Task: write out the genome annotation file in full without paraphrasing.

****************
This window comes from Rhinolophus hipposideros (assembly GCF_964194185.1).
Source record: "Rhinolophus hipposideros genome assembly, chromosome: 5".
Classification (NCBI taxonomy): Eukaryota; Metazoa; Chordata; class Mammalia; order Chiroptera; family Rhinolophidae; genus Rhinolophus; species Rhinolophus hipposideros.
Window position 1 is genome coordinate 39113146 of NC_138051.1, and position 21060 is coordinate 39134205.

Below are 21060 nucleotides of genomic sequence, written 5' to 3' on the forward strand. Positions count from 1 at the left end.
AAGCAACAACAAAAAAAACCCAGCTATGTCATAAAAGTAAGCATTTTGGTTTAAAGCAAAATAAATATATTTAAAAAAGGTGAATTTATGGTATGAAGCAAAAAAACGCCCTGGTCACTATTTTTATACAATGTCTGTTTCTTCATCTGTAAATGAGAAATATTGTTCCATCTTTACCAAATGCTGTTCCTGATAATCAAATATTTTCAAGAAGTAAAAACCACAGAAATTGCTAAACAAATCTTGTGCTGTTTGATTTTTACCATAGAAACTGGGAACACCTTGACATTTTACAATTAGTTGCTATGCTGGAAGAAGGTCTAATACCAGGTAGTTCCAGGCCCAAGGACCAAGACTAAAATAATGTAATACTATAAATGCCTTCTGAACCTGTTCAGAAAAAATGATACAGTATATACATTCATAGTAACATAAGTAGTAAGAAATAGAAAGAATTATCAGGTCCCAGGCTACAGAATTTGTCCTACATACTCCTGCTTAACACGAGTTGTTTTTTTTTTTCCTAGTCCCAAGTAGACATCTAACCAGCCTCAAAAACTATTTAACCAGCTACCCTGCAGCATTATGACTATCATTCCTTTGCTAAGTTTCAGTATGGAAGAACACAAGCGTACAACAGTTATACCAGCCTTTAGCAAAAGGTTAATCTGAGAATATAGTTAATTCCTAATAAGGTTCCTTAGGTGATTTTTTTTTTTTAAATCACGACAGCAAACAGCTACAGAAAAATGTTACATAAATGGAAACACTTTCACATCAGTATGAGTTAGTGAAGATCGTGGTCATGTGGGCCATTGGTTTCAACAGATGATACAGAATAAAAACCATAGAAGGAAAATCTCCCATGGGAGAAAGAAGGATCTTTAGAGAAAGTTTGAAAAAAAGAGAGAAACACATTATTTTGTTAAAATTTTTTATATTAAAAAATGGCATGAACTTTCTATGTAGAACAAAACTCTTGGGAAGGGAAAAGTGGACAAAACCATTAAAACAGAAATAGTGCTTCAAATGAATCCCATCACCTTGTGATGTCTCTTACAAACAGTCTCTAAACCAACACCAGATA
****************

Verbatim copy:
This window comes from Rhinolophus hipposideros (assembly GCF_964194185.1).
Source record: "Rhinolophus hipposideros genome assembly, chromosome: 5".
Classification (NCBI taxonomy): Eukaryota; Metazoa; Chordata; class Mammalia; order Chiroptera; family Rhinolophidae; genus Rhinolophus; species Rhinolophus hipposideros.
Window position 1 is genome coordinate 39113146 of NC_138051.1, and position 21060 is coordinate 39134205.

Below are 21060 nucleotides of genomic sequence, written 5' to 3' on the forward strand. Positions count from 1 at the left end.
AAGCAACAACAAAAAAAACCCAGCTATGTCATAAAAGTAAGCATTTTGGTTTAAAGCAAAATAAATATATTTAAAAAAGGTGAATTTATGGTATGAAGCAAAAAAACGCCCTGGTCACTATTTTTATACAATGTCTGTTTCTTCATCTGTAAATGAGAAATATTGTTCCATCTTTACCAAATGCTGTTCCTGATAATCAAATATTTTCAAGAAGTAAAAACCACAGAAATTGCTAAACAAATCTTGTGCTGTTTGATTTTTACCATAGAAACTGGGAACACCTTGACATTTTACAATTAGTTGCTATGCTGGAAGAAGGTCTAATACCAGGTAGTTCCAGGCCCAAGGACCAAGACTAAAATAATGTAATACTATAAATGCCTTCTGAACCTGTTCAGAAAAAATGATACAGTATATACATTCATAGTAACATAAGTAGTAAGAAATAGAAAGAATTATCAGGTCCCAGGCTACAGAATTTGTCCTACATACTCCTGCTTAACACGAGTTGTTTTTTTTTTTCCTAGTCCCAAGTAGACATCTAACCAGCCTCAAAAACTATTTAACCAGCTACCCTGCAGCATTATGACTATCATTCCTTTGCTAAGTTTCAGTATGGAAGAACACAAGCGTACAACAGTTATACCAGCCTTTAGCAAAAGGTTAATCTGAGAATATAGTTAATTCCTAATAAGGTTCCTTAGGTGATTTTTTTTTTTTAAATCACGACAGCAAACAGCTACAGAAAAATGTTACATAAATGGAAACACTTTCACATCAGTATGAGTTAGTGAAGATCGTGGTCATGTGGGCCATTGGTTTCAACAGATGATACAGAATAAAAACCATAGAAGGAAAATCTCCCATGGGAGAAAGAAGGATCTTTAGAGAAAGTTTGAAAAAAAGAGAGAAACACATTATTTTGTTAAAATTTTTTATATTAAAAAATGGCATGAACTTTCTATGTAGAACAAAACTCTTGGGAAGGGAAAAGTGGACAAAACCATTAAAACAGAAATAGTGCTTCAAATGAATCCCATCACCTTGTGATGTCTCTTACAAACAGTCTCTAAACCAACACCAGATA